Firstly each and every one of you is an experienced practitioner of working on distance.

None of you started with the skill of being able to run 5km, 10km, Half or a Full Marathon, you had to work up to it.

Remember how just 500m or 1km was so difficult at first?

And then week by week you increased and before you knew it you’d done a 5km, then a 10km and set your sights on something even further?

In my years of training people to go from couch to 5k (and then later from 5-10 and beyond) I watched people freak out about running a 5km, and then just a few short weeks later I was increasing their distance once again and they rose to the challenge.



Think about the most recent distance you covered – how far was it?

Did you feel intimidated by the whole distance as a unit at first? Or was it a training run?

Then think about the first quarter of it – was that intimidating?

Or put another way – if I asked you to join me on a 10km run on Sunday – how would you feel? Terrified? Excited? Maybe disappointed? 😊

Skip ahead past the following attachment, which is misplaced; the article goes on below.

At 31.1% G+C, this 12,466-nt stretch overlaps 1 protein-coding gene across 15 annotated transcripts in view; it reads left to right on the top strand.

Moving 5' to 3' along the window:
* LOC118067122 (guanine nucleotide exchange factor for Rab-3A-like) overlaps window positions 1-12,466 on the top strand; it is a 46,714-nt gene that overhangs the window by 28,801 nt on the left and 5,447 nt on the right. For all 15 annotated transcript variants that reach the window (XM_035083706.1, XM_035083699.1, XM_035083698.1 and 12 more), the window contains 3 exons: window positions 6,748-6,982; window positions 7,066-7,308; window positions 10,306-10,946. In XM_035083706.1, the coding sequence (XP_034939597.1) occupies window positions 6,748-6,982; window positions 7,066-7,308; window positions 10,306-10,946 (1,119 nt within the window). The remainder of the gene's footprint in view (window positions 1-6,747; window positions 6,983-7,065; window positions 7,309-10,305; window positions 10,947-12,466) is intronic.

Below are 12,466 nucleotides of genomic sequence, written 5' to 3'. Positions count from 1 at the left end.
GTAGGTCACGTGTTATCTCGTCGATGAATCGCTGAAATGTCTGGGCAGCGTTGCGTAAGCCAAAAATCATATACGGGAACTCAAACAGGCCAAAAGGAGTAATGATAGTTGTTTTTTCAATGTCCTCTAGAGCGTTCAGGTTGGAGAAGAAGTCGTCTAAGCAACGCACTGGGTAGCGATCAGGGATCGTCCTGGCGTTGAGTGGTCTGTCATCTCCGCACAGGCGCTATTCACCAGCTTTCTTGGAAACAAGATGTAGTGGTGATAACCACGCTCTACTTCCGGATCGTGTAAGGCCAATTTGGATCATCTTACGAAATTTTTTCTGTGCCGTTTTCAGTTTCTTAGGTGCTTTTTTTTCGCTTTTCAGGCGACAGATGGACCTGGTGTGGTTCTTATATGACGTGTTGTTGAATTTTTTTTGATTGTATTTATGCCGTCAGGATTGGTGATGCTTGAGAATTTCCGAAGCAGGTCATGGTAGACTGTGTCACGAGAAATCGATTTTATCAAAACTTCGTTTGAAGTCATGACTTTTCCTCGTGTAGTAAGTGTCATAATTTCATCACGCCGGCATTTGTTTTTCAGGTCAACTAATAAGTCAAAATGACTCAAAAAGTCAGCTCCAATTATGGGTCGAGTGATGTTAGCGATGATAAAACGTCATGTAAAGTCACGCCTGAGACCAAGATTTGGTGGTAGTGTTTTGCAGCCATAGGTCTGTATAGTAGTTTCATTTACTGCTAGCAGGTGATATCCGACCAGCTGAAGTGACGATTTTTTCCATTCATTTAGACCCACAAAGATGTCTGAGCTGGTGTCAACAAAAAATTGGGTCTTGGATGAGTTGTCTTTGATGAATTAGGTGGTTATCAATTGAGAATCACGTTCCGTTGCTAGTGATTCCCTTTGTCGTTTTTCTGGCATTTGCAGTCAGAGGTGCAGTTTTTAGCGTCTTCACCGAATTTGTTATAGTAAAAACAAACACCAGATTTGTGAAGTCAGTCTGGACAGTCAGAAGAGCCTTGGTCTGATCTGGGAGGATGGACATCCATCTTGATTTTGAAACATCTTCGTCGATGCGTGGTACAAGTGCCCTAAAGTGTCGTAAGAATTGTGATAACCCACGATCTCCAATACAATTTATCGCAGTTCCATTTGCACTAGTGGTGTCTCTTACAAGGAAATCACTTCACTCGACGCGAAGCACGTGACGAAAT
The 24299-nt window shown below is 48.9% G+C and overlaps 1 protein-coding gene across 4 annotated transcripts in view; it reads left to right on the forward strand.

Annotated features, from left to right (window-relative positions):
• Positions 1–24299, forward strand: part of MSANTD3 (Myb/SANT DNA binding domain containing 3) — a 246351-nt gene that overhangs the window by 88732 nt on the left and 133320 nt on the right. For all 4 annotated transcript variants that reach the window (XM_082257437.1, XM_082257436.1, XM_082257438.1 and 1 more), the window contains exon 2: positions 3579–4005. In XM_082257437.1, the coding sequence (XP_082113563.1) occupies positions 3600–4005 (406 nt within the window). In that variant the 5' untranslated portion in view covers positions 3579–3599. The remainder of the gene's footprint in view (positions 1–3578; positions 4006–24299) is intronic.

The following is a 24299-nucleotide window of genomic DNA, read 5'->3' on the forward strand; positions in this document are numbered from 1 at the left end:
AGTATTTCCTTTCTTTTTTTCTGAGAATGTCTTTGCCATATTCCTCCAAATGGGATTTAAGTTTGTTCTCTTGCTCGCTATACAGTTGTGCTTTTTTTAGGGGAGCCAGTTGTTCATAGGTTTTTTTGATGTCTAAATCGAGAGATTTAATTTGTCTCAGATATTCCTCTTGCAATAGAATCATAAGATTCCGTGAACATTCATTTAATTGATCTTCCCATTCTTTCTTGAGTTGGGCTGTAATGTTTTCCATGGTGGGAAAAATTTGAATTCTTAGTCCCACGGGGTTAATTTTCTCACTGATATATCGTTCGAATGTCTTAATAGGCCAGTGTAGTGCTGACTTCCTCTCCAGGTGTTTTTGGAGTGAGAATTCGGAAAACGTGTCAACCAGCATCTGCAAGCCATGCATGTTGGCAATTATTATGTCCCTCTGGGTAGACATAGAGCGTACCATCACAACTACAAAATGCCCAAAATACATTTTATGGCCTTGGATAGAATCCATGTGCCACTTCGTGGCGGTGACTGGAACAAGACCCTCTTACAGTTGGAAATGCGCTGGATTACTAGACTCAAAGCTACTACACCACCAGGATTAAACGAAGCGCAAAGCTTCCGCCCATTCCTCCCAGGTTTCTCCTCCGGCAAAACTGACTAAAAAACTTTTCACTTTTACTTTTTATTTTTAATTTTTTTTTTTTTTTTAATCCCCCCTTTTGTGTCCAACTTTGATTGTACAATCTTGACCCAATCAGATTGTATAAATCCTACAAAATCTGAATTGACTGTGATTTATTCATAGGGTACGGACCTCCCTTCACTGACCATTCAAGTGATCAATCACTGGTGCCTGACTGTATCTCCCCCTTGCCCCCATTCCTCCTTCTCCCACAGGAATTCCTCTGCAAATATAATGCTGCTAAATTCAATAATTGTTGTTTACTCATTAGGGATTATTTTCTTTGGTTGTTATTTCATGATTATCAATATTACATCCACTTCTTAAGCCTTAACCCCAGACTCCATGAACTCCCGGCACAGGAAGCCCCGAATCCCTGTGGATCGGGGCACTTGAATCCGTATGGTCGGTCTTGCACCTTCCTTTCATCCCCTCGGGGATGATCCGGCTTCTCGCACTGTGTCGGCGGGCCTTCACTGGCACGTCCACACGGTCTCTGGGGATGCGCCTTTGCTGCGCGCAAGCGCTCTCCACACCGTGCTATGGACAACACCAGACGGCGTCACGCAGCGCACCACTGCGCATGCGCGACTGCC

Then think back to a year ago and imagine telling your past self about all the runs you’ve done and how you feel about them, how would your past self react?

I know my past self would be agog at hearing the details of running(ish) 19 miles over the Ochils! She wouldn’t believe me and would probably suspect I am an evil version of myself hell bent on world domination (I do know myself quite well! Ha ha)


Why am I talking about this?

I am trying to highlight that distance running is essentially a perception issue – and to increase the distance the first step is mental – you need to reframe the distance.

In endurance training we learned how to overload our muscles and aerobic system to train our bodies to go for longer, further or harder. In this series we’ll just be focusing on going further (naturally this will touch on going for longer too) but the approach is slightly different.

In the next few articles I’ll be focusing on:

  • How to (safely) up your distance
  • Fuelling up for distance runs
  • Cross-training for distance runs